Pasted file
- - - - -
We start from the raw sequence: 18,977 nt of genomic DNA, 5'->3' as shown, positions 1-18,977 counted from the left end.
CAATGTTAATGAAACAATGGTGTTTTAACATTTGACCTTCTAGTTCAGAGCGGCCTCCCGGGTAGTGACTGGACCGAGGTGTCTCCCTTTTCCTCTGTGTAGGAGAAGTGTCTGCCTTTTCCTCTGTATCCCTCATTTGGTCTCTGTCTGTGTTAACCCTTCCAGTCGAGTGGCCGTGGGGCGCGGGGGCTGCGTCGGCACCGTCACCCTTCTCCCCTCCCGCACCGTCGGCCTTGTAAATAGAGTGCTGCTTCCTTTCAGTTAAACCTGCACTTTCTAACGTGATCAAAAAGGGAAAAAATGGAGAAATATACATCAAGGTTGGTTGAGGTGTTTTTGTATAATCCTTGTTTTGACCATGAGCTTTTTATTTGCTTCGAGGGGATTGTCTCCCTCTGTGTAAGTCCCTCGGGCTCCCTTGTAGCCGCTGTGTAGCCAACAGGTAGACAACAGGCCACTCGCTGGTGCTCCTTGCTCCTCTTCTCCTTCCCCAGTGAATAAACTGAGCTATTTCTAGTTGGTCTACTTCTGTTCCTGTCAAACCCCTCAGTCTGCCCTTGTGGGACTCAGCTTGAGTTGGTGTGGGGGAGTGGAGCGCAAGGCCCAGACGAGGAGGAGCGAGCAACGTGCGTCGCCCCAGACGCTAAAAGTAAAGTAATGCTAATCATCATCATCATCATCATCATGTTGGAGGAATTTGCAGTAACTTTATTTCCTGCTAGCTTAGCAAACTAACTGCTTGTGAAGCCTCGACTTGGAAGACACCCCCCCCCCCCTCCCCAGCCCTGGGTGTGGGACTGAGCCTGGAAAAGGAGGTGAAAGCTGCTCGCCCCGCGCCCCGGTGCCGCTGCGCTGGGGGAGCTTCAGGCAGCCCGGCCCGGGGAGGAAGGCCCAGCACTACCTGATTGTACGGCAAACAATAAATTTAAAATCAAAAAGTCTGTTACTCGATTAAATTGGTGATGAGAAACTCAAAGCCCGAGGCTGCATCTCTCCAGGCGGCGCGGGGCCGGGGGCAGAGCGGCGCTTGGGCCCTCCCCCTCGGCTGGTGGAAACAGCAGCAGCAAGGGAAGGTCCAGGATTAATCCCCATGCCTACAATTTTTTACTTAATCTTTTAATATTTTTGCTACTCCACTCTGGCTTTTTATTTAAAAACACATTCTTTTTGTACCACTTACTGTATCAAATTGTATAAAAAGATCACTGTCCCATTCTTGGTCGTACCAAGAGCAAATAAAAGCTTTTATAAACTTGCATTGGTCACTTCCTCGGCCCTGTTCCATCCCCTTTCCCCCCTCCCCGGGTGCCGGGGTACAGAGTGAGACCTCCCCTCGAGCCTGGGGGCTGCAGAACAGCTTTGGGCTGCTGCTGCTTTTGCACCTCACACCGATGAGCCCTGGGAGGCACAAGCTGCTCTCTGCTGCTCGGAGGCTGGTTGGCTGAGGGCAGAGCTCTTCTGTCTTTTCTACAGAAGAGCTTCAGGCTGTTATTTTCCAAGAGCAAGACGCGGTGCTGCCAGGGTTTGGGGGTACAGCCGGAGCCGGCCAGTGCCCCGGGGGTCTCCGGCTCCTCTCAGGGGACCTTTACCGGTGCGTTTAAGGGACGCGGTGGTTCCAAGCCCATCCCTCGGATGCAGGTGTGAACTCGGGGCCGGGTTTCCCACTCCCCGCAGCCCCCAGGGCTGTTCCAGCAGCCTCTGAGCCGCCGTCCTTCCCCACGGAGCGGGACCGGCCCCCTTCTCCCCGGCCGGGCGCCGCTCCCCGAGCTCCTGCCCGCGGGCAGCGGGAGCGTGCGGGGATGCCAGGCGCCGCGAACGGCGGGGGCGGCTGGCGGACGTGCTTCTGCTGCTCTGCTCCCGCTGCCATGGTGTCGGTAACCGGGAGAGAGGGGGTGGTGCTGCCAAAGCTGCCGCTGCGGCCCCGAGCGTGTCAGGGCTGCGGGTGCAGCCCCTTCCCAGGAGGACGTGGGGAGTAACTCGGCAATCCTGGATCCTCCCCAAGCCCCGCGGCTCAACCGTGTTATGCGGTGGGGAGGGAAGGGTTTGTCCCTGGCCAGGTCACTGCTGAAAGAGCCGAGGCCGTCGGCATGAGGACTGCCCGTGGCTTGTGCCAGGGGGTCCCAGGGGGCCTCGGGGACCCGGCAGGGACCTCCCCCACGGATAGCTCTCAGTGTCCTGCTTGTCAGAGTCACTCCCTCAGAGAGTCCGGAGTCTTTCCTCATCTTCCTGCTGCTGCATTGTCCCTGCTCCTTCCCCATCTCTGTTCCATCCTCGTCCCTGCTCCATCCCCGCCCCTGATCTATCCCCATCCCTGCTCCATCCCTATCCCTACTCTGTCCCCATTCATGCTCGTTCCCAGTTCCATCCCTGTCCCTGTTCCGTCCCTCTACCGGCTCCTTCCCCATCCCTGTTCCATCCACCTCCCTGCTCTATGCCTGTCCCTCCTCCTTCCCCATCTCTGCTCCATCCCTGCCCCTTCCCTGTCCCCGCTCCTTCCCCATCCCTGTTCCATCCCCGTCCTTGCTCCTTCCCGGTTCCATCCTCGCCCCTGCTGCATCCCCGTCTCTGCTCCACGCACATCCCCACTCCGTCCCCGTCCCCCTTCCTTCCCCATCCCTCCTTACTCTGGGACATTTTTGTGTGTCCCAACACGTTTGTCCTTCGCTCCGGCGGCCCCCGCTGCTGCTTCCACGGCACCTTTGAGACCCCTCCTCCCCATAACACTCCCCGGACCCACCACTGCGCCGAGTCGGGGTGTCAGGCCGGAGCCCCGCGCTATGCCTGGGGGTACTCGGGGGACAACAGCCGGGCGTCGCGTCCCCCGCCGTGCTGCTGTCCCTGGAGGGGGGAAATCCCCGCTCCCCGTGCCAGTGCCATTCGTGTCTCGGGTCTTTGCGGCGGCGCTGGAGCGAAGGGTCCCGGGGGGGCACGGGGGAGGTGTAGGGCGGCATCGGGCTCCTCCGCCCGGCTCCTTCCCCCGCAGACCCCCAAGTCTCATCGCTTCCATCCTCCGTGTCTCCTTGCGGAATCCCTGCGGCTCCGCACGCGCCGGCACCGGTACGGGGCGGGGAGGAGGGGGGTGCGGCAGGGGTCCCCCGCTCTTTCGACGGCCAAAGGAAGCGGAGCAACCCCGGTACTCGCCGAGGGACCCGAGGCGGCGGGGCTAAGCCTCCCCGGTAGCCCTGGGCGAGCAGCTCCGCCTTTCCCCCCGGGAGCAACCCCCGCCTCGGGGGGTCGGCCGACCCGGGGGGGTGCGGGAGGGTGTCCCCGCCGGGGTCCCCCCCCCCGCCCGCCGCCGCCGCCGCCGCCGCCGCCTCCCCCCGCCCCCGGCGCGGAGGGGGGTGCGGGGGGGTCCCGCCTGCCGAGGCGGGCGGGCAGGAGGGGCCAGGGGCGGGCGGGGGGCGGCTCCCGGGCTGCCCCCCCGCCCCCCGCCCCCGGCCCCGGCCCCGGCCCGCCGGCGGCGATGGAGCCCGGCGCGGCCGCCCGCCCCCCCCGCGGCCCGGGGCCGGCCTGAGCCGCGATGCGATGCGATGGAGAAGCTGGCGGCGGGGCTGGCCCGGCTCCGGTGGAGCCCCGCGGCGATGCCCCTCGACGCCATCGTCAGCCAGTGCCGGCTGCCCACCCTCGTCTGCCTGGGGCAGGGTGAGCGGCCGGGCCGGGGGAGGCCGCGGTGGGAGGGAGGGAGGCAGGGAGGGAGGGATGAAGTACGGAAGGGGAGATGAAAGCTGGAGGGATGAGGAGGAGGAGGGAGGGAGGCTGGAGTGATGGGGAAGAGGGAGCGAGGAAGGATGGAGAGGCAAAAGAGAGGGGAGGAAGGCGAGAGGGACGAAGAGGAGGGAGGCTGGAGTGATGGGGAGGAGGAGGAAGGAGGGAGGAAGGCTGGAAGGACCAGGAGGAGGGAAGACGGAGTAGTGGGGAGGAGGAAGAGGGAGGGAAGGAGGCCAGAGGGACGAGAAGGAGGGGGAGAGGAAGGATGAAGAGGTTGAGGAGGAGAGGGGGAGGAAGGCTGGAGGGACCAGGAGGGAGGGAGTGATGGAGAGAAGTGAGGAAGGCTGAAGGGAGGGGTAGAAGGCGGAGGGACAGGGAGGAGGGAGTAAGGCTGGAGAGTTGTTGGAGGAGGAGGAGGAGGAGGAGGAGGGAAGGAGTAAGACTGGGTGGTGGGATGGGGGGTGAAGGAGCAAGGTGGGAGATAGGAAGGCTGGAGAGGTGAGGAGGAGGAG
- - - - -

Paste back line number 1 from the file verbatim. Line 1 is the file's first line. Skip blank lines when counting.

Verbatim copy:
We start from the raw sequence: 18,977 nt of genomic DNA, 5'->3' as shown, positions 1-18,977 counted from the left end.